By Melissa J. Anderson

On Monday, the Women’s Network for a Sustainable Future hosted a luncheon at Pfizer’s corporate offices in New York. The event was titled “The Engaged Consumer: Business Challenge & Responsibility,” but it quickly became clear that the panelists considered corporate responsibility an avenue for engaging a much broader audience including other stakeholders like employees, investors, shareholders, and government officials as well.

Moderated by MJ Jolda, Senior Vice President at Marcal, the panel included Katie Cleary, Manager, Consumer & Customer Insights, Campbell Soup Co.; Anne Hosken, Senior Vice President, Public Affairs & Sustainability, PSEG; Margaret Kohn, Director, Global Corporate Responsibility, Merck; and Val Smith, Vice President, Corporate Sustainability, Citigroup.

Diverse CR Strategies

Jolda began the talk by explaining that sustainability incorporates many different factors. She explained, “Sustainability means different things to different industries – and even to the companies which compete within them.”

She continued, “Green isn’t where sustainability begins and ends.” It also encompasses social and financial sustainability as well.

According to Hosken, PSEG, an energy company, is undertaking an elevation of the importance of sustainability in general. She said, “We’re beginning to enter the renewable space.” But even though PSEG is one of the largest produces of solar energy, “It’s still a smaller percentage of our portfolio.” The company is also looking in to wind energy, she said.

On the other hand, on the pharmaceuticals side, Kohn said, “Sustainability has taken on increasing significance, particularly for our investors.” And that sustainability isn’t just about the environment. She explained that at Merck, sustainability is “interchangeable” with corporate responsibility. “How we define it is about creating a sustainable business model.” She added that that includes considerations of return on investment and social value.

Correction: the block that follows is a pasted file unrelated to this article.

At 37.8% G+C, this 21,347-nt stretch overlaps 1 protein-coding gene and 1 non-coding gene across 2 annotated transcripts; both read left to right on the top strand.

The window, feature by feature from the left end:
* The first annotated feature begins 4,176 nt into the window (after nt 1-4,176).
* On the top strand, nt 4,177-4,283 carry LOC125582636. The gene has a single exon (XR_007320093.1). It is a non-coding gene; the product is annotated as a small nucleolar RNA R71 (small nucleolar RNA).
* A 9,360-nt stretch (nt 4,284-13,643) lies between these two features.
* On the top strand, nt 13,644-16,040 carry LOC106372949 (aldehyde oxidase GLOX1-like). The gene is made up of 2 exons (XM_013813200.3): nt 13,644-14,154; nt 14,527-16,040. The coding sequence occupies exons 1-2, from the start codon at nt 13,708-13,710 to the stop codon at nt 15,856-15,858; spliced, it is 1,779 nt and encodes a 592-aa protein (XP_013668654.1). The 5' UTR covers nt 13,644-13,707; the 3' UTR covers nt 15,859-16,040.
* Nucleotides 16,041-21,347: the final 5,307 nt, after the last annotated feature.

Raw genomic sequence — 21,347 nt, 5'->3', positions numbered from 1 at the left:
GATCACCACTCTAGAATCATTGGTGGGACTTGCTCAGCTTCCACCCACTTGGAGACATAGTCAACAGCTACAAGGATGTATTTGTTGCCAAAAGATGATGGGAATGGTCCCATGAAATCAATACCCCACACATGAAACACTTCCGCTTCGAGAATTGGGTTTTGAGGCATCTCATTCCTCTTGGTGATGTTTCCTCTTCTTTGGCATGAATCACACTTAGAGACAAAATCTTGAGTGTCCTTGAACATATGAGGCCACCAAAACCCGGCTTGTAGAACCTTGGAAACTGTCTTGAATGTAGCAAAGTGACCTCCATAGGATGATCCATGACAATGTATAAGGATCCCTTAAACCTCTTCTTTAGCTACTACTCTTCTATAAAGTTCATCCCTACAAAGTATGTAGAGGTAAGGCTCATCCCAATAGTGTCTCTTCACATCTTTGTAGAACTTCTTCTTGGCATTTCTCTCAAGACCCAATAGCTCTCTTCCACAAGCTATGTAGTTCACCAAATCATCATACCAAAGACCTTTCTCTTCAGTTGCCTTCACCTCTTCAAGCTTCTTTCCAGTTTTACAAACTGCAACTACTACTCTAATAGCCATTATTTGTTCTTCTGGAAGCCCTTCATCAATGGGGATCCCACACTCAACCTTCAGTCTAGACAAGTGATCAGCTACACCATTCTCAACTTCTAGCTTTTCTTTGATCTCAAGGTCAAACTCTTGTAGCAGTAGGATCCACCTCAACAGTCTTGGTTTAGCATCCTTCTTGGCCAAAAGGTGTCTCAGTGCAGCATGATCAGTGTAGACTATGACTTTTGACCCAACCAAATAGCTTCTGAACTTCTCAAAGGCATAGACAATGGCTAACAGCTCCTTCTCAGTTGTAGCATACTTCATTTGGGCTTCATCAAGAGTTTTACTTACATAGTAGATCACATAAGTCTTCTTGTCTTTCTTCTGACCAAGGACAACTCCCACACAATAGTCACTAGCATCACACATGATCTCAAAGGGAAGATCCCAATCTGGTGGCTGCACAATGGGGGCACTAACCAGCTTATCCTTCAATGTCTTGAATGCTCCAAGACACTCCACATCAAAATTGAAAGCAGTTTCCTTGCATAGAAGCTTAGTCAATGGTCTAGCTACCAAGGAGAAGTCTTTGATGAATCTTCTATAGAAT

Additionally, she said, sustainability has taken on a burgeoning importance for recruitment. “We spend a lot of time recruiting on university campuses… and it’s the number one or number two topic they want to hear about.”

Cleary said that at Campbell’s, sustainability directives involved cutting the company’s environmental footprint, helping consumers make healthy choices, making an impact in the communities Campbell’s plants are located (specifically around hunger and childhood obesity), and working toward 100% employee engagement.

At Citigroup, Smith said, corporate responsibility encompasses environmental and a human rights issues. In addition to the company’s operational footprint, Smith pointed to sustainability concerns regarding environmental and social risk, as well as environmental opportunity.

“In the past three years,” she said, “Citigroup has addressed sustainability issues that don’t have anything to do with environmental issues. We’ve addressed what it means to be a bank.”

In order to get the company thinking about what it means to be a sustainable business, Citigroup’s CEO Vikram Pandit has developed a three question test that all employees are supposed to ask themselves with each deal. “What is the economic value of this transaction?”, “What is its value to clients?”, and “What is the value to society?”

Measuring Corporate Responsibility Progress

Sustainability reports are not legally binding, said Jorba. How do companies work to ensure their goals are being enforced?

Kohn said, “At Merck, we started presenting our progress to the Board.” She said wryly that when something is going to the board, people tend to pay attention. She also mentioned that public transparency has been a means for enforcement of goals.

Hosken said participating in the Dow Jones Sustainability Index has allowed PSEG a means for comparison with other energy companies and corporations, as well a to track the company’s own progress.

Sustainability is moving beyond the public affairs and environmental, health and safety unit, she explained, “and into the business unit.”

According to Cleary, sustainability is a performance metric that all Campbell employees are reviewed upon each year. “It reminds us on a yearly basis that this is everyone’s responsibility.”

Smith said that Citi has been producing a citizenship report for 11 years, and works hard to tailor it to the audience. “We agonize about who actually reads it,” she joked. “It’s subject matter experts, SRI, people in the field benchmarking, sustainability experts…”

Reporting does serve another purpose she said. “It has an internal impact in getting the business engaged because they have to report something!”